1Institute of Behavioural Sciences, Semmelweis University, Budapest, Hungary

2Medical and Pharmaceutical University of Targu-Mures, Romania

3Department of Psychology, Károli Gáspár University, Budapest, Hungary

4Department of Neurology, National Institute of Psychiatry and Neurology, Budapest, Hungary

Keywords: intelligence, sleep spindles, slow oscillation

Brain plasticity, amount of early sensory experience and synaptic transmission efficacy are related to synchronized neural oscillations of NREM sleep. EEG measures of these oscillations correlating in a traitlike manner with certain cognitive performances are characterized by high internight reliability and stable, fingerprint-like topography. As intelligence related brain features may generally enhance neural network efficiency, we hypothesize that IQ correalates with measures of self-sustained corticothalamic resonance characteristic for NREM sleep. Fifteen healthy subjects slept two nights in the sleep laboratory and completed the Raven Progressive Matrices Test. FFT-based amplitude spectra of NREM sleep-EEG (21 channels, 10-20 system) was used for quantifying absolute and relative slow (0.5-1.25 HZ), delta (1.5-4.5 HZ), individual slow spindle (ISS) and individual fast spindle (IFS) amplitudes respectively, as well as automated ISS and IFS detection. Additionally we quantified ISS’s and IFS’s tendency to occur in the positive phase of the slow oscillation. No measures of the slow or delta activity correlated with intelligence. However, IFSs were independently related to intelligence, age and sleep efficiency. Absolute amplitude of IFSs in the frontocentral region correlated positively with age-corrected IQ scores and negatively with S4 time. Partialling out S4 time did not reduce the correlations (max. for F4; r = 0.65; P= 0.012). Similar results were found for relative IFS amplitudes. IFS density (spindles min -1) showed the most reliable relationship with intelligence: positive correlations with both IQ and raw test scores, and negative ones with age and S3 time were found. After removing the effects of age and S3 time, correlations not only remained significant but exceptionally high (F4; r = 0.82; P = 0.0006). The tendency for IFS-ing in the positive phase of the slow oscillation correlated with test’s raw scores (r = 0.52; P = 0.05 age corrected). In contrast to IFSs, ISSs increased with age and correlated negatively with test perfromance and S2 sleep time. After removing age and S2 effects correlations between raw scores and relative ISS amplitudes remained significant in the frontocentral and temporal region (F4; r = -0.64; P = 0.02). Breaking EEG data into sleep cycles resulted in almost identical relationships confirming the reliability of our findings. Results support the idea that the oscillatory behaviour of corticothalamic networks during NREM sleep expresses a state-dependent, easily measurable general network-efficiency possibly involved in reasoning and problem solving ability. Enhanced fast-type spindling is a positive predictor of general fluid intelligence in healthy, drug-free subjects.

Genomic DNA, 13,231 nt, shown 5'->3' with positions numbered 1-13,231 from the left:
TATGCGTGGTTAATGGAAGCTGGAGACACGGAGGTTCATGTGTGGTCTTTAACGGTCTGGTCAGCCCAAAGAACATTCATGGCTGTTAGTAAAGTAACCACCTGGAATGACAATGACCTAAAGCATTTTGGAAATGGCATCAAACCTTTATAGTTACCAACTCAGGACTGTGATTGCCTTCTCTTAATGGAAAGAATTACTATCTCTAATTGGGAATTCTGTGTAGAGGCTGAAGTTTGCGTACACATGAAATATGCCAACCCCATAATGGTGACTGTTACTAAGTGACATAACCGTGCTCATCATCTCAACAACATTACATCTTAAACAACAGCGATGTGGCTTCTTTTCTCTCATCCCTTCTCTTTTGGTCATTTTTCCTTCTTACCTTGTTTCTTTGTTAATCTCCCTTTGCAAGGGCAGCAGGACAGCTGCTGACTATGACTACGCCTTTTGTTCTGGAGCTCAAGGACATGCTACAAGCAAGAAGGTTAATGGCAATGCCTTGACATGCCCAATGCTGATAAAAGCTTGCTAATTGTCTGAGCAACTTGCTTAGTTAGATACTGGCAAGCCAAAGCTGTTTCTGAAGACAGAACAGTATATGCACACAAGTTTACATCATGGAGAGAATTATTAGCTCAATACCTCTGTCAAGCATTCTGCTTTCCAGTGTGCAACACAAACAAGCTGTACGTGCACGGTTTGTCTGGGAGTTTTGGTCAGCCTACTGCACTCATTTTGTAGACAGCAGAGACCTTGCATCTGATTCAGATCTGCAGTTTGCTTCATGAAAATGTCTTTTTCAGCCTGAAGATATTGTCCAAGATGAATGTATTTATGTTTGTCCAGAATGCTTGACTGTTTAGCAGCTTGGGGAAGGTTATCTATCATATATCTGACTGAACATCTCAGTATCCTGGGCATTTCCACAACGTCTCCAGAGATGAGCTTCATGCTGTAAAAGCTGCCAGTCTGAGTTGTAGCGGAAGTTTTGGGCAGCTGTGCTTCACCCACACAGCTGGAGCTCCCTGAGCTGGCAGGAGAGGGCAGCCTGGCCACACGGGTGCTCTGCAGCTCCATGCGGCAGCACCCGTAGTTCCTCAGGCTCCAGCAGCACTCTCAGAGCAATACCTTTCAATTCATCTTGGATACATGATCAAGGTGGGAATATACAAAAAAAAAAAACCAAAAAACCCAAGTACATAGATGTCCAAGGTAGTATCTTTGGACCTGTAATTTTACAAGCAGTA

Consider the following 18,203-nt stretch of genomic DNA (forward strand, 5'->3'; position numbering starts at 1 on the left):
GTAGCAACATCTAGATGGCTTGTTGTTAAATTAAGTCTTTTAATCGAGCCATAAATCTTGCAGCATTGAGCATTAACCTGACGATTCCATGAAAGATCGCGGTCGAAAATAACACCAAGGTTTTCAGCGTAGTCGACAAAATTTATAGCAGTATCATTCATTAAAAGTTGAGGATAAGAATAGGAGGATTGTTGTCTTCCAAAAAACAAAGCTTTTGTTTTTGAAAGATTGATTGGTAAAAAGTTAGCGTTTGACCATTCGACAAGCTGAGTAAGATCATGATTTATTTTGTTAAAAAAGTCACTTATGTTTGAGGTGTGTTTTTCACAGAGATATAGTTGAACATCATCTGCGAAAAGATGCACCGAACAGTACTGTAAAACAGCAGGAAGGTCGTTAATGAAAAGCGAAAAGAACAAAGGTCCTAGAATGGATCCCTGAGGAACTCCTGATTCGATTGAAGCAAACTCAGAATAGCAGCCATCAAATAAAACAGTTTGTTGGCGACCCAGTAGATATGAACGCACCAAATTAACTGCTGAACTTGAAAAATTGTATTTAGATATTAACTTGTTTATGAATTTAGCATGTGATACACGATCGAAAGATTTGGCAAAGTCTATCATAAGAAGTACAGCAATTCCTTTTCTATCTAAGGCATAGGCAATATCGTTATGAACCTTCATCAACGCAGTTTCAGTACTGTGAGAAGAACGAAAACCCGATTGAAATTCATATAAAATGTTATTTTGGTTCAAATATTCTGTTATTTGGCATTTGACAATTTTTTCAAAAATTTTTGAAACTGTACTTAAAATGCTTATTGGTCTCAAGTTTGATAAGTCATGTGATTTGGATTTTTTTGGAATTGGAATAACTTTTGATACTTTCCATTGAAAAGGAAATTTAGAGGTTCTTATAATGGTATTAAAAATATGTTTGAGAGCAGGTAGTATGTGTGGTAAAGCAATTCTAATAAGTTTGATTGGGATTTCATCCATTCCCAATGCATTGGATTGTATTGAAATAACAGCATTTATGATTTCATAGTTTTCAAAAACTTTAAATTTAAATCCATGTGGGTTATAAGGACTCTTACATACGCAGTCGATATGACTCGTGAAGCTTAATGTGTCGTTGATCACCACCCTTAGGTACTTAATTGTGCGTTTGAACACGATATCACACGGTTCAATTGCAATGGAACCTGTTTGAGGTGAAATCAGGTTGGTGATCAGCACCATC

Acknowledgement: This research was supported by the Hungarian Medical Research Council (ETT-162/2003).